Interestingly, Vernon mentions the various sword contracts and the diminishing prices. However, Vernon’s reference to prices differs considerably to that of Richard H. Bezdek. I will need to check this carefully as they can’t both be correct. It would make more sense that Vernon’s version is correct as the drop between contracts quoted by Bezdek is enormous; in addition, Vernon also lists a variety of sword types and their individual rates. I’ve just checked Bezdek’s book, and I suspect the insertion of a bracket has caused the problem. Both references are listed below for easy comparison:
‘The agreement called for sword blades to be purchased at 6 pence per dozen (lower than the earlier agreement)…’ (Bezdek, 2003, p.23)
‘“…to make swords for him at six pence per dozen cheaper than the present rate.”’ (Vernon, 2003, p.95)
Vernon has set his text in quotes, suggesting it is taken from an original document, but no source is cited. However, the preceding quotes contain no source, but the succeeding one is sourced as ‘Hughes, E. North Country Life in the 18th Century…the North East 1700–1750, Tyneside Merchants 1680 – 1726, OUP, ch. 11, 59 – 70’, so I will track this down and see if I can find out which reference is correct…
Overall, Vernon draws the conclusion that the swordmakers were encouraged to come here by royal sponsors and their agents, which points to it being a planned expedition, rather than their fleeing religious persecution. He suggests that the main properties of Shotley Bridge that made it an attractive swordmaking centre were: the fast river, the availability of millstone grit outcrops, iron ore (albeit turning out be poor quality and in short supply), a plentiful supply of timber, the availability of high quality iron from Sweden at Newcastle, perhaps also Bertram’s furnace at Allensford, the cementation furnace at Derwentcote and the arrival of Ambrose Crowley’s ironworks. Although there had been hostilities towards the Belgian metalworkers at Sunderland, there is no evidence to suggest this was the case at Shotley Bridge, and they were assisted by a sword cutler from Newcastle: Thomas Carnforth. Vernon suspects the Newcastle armourers’ guild saw Shotley Bridge as being outside their jurisdiction, and there were 13 armourers’ guilds in Durham that were not incorporated, which may have allowed Shotley Bridge to operate unmolested. There is no evidence though, as Vernon says the Newcastle records were destroyed.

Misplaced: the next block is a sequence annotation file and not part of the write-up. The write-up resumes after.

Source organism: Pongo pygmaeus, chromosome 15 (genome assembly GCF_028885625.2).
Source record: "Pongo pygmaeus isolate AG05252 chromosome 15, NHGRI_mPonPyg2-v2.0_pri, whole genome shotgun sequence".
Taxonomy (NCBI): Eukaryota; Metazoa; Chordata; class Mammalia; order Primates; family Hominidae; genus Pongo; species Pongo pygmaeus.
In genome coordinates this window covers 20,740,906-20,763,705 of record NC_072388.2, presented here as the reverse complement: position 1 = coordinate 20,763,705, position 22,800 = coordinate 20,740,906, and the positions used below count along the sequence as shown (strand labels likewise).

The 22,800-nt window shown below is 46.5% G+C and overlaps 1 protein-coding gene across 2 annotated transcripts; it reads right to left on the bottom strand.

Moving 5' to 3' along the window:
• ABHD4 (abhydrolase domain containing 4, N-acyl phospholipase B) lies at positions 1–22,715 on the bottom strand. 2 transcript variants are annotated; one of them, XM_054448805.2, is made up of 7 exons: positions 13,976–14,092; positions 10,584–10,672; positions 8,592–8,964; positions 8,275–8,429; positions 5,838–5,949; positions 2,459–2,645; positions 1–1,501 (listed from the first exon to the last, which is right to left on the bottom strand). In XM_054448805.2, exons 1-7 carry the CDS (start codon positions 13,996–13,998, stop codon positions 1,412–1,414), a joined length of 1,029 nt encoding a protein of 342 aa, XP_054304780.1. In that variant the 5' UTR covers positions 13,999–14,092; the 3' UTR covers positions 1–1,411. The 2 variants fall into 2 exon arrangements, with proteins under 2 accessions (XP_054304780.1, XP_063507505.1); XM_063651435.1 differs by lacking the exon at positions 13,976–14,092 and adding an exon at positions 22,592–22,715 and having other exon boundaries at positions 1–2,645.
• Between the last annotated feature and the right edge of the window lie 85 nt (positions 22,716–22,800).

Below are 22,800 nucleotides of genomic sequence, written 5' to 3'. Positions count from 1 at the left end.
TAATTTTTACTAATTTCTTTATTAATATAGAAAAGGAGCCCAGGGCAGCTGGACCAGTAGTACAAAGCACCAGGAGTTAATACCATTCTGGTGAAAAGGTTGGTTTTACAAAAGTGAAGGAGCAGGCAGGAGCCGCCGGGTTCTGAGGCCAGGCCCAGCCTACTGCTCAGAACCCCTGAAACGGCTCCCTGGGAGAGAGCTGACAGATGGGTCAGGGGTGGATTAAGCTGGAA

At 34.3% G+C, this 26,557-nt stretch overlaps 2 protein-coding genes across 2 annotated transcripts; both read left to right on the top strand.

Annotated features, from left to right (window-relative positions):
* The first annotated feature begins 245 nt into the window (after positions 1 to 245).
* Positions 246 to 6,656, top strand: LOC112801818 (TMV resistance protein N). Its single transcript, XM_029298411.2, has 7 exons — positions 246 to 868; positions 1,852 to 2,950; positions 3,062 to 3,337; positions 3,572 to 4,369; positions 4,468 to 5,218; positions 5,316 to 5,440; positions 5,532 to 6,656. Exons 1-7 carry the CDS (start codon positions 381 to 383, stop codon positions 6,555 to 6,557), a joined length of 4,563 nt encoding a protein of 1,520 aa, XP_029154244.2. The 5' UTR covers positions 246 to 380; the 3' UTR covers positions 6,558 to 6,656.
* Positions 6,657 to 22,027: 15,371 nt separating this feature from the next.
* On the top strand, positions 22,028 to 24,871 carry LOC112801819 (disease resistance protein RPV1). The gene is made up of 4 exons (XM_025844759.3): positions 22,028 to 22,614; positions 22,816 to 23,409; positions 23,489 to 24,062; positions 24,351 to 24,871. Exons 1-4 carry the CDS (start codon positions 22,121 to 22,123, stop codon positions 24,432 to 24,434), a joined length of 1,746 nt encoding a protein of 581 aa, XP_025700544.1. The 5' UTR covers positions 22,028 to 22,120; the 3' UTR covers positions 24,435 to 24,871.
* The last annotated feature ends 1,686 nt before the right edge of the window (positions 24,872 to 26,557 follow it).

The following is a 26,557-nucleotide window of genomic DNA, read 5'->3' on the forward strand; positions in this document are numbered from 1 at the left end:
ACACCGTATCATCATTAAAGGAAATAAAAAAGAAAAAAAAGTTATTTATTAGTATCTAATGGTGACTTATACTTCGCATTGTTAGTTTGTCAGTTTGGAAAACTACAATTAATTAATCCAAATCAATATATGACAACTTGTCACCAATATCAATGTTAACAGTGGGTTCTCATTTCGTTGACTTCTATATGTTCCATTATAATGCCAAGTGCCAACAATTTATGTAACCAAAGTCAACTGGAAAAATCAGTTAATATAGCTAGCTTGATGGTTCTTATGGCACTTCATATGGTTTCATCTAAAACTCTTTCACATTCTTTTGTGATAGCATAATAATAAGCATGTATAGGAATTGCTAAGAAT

There is a photo of 44 Wood Street, which was the home of William Oligh. Over the lintel is a stone carved in German, which translates as ‘The blessing of the Lord gives wealth without all care, when you are both faithful and hardworking and do what is commanded of you’. This is marked 1691, which is four years after the arrival of the swordmakers. It suggests that the swordmakers were able to read and write. I’m interested in why they were put there. Since the locals would not understand these words, they must have been aimed at the swordmakers – were they to remind themselves of their religious values and identity? Was it to remind the neighbours of theirs? It’s interesting that the signs were outward facing, rather than inward. Since the Oligh and Mohll families became the group leaders, perhaps it was a form of instruction. Vernon does allude to later break ups and quarrels among the swordmaking families (evidenced by a visiting Swedish engineer in the 18th century). This is after my time, but it is telling… The remainder of the chapter discusses the decline of swordmaking. Most perturbingly, the syndicate offered the swordmakers the chance to buy out their works – this at a time when the demand for swords was decreasing. Ultimately, swordmaking declined; some families left the area, some diversified into other areas (farming). It seems that fortunes may have been mixed and Vernon describes some as being in debt to iron suppliers in Pontefract and others going on to bequeath large portions of Shotley Bridge to their descendants. There is a useful Oligh family tree, which suggests intermarriage with local people.
Copies of Thread of Iron are hard to come by, but Land of Oak and Iron are republishing it and the new version should be available in 2020.
Bezdek, Richard H. (2003) Swords and Sword Makers of England and Scotland, Boulder, CO: Paladin Press.
Douglas, Vernon (2003) Thread of Iron, Knebworth, Herts: Able Publishing. [Please note that the Land of Oak and Iron have reprinted this book and it should be available from 12 September 2020.]
Ryan, J. (1841) [nd] History of Shotley Spa, and Vicinity of Shotley Bridge. Bibliobazaar, Charleston, SC.